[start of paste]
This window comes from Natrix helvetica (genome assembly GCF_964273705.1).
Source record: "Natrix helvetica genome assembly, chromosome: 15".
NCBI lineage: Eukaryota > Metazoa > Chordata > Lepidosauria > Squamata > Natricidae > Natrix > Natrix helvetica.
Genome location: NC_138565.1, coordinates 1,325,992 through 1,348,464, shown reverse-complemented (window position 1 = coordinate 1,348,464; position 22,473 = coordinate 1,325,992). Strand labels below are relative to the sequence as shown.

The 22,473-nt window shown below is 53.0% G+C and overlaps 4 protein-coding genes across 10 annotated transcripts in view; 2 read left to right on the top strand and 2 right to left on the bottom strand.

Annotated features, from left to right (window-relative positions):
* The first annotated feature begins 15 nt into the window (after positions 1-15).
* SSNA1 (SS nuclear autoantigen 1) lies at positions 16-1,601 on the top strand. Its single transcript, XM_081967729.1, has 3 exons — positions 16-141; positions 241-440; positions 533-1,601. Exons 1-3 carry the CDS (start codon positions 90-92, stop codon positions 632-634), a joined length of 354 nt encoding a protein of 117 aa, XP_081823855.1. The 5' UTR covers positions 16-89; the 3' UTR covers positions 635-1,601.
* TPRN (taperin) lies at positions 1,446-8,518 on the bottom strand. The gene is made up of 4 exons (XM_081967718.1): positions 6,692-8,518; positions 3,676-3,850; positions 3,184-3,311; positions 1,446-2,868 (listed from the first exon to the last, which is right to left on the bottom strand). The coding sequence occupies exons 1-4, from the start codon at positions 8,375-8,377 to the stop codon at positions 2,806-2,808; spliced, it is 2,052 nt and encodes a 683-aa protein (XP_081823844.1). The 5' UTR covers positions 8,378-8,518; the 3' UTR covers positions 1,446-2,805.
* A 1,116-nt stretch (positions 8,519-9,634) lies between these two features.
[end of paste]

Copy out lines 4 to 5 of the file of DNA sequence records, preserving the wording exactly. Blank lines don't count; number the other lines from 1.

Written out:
Genome location: NC_138565.1, coordinates 1,325,992 through 1,348,464, shown reverse-complemented (window position 1 = coordinate 1,348,464; position 22,473 = coordinate 1,325,992). Strand labels below are relative to the sequence as shown.

The 22,473-nt window shown below is 53.0% G+C and overlaps 4 protein-coding genes across 10 annotated transcripts in view; 2 read left to right on the top strand and 2 right to left on the bottom strand.